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THE TASK.

BOOK III.

ARGUMENT OF THE THIRD BOOK.

Self-recollection and reproof.-Address to domestic

happiness.--Some account of myself.The vanity of many of their pursuits who are reputed wise. -Justification of my censures.- Divine illumination necessary to the most expert philosopher. -The question, What is truth? answered by other questions.Domestic happiness addressed again.-Few lovers of the country. My tame Hare.Occupations of a retired gentleman in his garden- Pruning.- Framing - Greenhouse. Sowing of flower seeds.The country preferable to the town even in the winter.Reasons why it is deserted at that season.-Ruinous effects of gaming, and of expensive improvement. Book concludes with an apostrophe to the metropolis.

THE TASK.

BOOK III.

THE GARDEN.

As

one, who long in thickets and in brakes Entangled winds now this way and now that His devious course uncertain, seeking home; Or, having long in miry ways been foiled And fore discomfited, from flough to flough Plunging and half despairing of escape; If chance at length he find a greenfward smooth And faithful to the foot, his fpirits rise, He chirrups brisk his ear-erecting steed, And winds his way with pleasure and with ease; So I, designing other themes, and called To adorn the Sofa with eulogium due, To tell its slumbers, and to paint its dreams,

Have rambled wide. In country, city, feat
Of academic fame (howe'er deserved),
Long held, and scarcely disengaged at laft.
But now with pleasant pace a cleanlier road
I mean to tread. I feel myself at large,
Courageous and refreshed for future toil,
If toil await me, or if dangers new.

Since pulpits fail, and sounding boards reflect Most part an empty ineffectual found, What chance that I to fame so little known, Nor conversant with men or manners much, Should speak to purpose, or with better hope Crack the satiric thong ? 'Twere wiser far For me enamoured of sequeftered scenes, And charmed with rural beauty, to repose, Where chance may throw me, beneath elm or vine, My languid limbs, when summer sears the plains; Or, when rough winter rages, on the soft And sheltered Sofa, while the nitrous air Feeds a blue flame, and makes a cheerful hearth; There, undisturbed by folly, and apprized How great the danger of disturbing her, To muse in silence, or at least confine Remarks, that gall fo many, to the few My partners in retreat. Disgust concealed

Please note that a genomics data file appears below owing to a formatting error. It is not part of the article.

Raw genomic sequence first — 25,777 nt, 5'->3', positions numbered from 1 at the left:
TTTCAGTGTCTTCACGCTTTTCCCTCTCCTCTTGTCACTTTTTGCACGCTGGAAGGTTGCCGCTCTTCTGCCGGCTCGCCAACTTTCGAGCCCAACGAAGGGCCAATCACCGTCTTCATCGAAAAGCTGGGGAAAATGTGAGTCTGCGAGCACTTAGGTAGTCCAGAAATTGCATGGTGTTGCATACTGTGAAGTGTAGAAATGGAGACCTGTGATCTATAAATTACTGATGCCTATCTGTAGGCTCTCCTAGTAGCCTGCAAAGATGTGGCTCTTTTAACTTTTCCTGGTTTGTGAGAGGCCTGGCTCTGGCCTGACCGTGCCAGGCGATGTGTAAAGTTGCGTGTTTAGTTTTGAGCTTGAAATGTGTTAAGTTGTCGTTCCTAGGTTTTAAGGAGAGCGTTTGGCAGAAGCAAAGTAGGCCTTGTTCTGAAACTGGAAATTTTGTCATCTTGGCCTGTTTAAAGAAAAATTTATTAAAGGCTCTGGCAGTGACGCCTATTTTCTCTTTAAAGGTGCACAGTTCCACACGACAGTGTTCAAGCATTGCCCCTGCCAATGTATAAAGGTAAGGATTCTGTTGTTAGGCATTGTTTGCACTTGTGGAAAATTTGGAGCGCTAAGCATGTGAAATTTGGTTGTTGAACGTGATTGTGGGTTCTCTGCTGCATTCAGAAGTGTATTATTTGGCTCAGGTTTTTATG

Is oft-times proof of wisdom, when the fault
Is obftinate, and cure beyond our reach.

Domeftic happiness, thou only bliss Of Paradise, that haft survived the fall! Though few now taste thee unimpaired and pure, Or tasting long enjoy thee! too infirm, Or too incautious, to preserve thy sweets Unmixt with drops of bitter, which neglect Or temper sheds into thy crystal cup; Thou art the nurse of virtue, in thine arms She smiles, appearing, as in truth she is, Heaven-born, and destined to the skies again. Thou art not known where pleasure is adored, That reeling goddess with the zoneless waist And wandering eyes, ftill leaning on the arm Of novelty, her fickle frail support; For thou art meek and constant, hating change, And finding in the calm of truth-tried love Joys, that her stormy raptures never yield. Forsaking thee what shipwreck have we made Of honour, dignity, and fair renown! Till prostitution elbows us afide In all our crowded ftreets; and fenates seem Convened for purpofes of empire less, Than to release the adultress from her bond. VOL. 11.

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